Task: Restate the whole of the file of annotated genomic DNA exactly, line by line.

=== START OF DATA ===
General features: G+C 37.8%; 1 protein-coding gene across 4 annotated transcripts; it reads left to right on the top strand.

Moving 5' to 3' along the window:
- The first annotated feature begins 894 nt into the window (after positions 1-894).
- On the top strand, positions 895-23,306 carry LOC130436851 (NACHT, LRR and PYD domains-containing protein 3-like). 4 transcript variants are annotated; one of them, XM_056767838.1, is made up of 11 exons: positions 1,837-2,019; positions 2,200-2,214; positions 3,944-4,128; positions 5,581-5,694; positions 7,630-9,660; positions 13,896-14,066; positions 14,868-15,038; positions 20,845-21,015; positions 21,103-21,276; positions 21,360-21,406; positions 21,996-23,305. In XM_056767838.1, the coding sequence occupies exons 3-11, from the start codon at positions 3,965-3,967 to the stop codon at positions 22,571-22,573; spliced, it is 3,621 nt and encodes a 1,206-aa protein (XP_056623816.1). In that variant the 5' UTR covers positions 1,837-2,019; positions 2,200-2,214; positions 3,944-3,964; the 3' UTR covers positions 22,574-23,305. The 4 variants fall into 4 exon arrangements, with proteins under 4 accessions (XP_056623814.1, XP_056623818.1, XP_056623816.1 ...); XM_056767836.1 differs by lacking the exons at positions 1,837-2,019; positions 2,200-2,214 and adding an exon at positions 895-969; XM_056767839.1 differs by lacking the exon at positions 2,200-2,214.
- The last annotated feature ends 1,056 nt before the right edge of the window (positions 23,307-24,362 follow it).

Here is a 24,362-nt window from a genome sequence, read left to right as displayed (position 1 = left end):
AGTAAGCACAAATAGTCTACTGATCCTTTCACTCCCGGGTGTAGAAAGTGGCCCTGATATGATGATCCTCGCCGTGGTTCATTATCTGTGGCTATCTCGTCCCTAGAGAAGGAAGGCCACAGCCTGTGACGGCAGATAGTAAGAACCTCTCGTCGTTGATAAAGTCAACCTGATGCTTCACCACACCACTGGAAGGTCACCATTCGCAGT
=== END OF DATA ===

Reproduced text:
General features: G+C 37.8%; 1 protein-coding gene across 4 annotated transcripts; it reads left to right on the top strand.

Moving 5' to 3' along the window:
- The first annotated feature begins 894 nt into the window (after positions 1-894).
- On the top strand, positions 895-23,306 carry LOC130436851 (NACHT, LRR and PYD domains-containing protein 3-like). 4 transcript variants are annotated; one of them, XM_056767838.1, is made up of 11 exons: positions 1,837-2,019; positions 2,200-2,214; positions 3,944-4,128; positions 5,581-5,694; positions 7,630-9,660; positions 13,896-14,066; positions 14,868-15,038; positions 20,845-21,015; positions 21,103-21,276; positions 21,360-21,406; positions 21,996-23,305. In XM_056767838.1, the coding sequence occupies exons 3-11, from the start codon at positions 3,965-3,967 to the stop codon at positions 22,571-22,573; spliced, it is 3,621 nt and encodes a 1,206-aa protein (XP_056623816.1). In that variant the 5' UTR covers positions 1,837-2,019; positions 2,200-2,214; positions 3,944-3,964; the 3' UTR covers positions 22,574-23,305. The 4 variants fall into 4 exon arrangements, with proteins under 4 accessions (XP_056623814.1, XP_056623818.1, XP_056623816.1 ...); XM_056767836.1 differs by lacking the exons at positions 1,837-2,019; positions 2,200-2,214 and adding an exon at positions 895-969; XM_056767839.1 differs by lacking the exon at positions 2,200-2,214.
- The last annotated feature ends 1,056 nt before the right edge of the window (positions 23,307-24,362 follow it).

Here is a 24,362-nt window from a genome sequence, read left to right as displayed (position 1 = left end):
AGTAAGCACAAATAGTCTACTGATCCTTTCACTCCCGGGTGTAGAAAGTGGCCCTGATATGATGATCCTCGCCGTGGTTCATTATCTGTGGCTATCTCGTCCCTAGAGAAGGAAGGCCACAGCCTGTGACGGCAGATAGTAAGAACCTCTCGTCGTTGATAAAGTCAACCTGATGCTTCACCACACCACTGGAAGGTCACCATTCGCAGT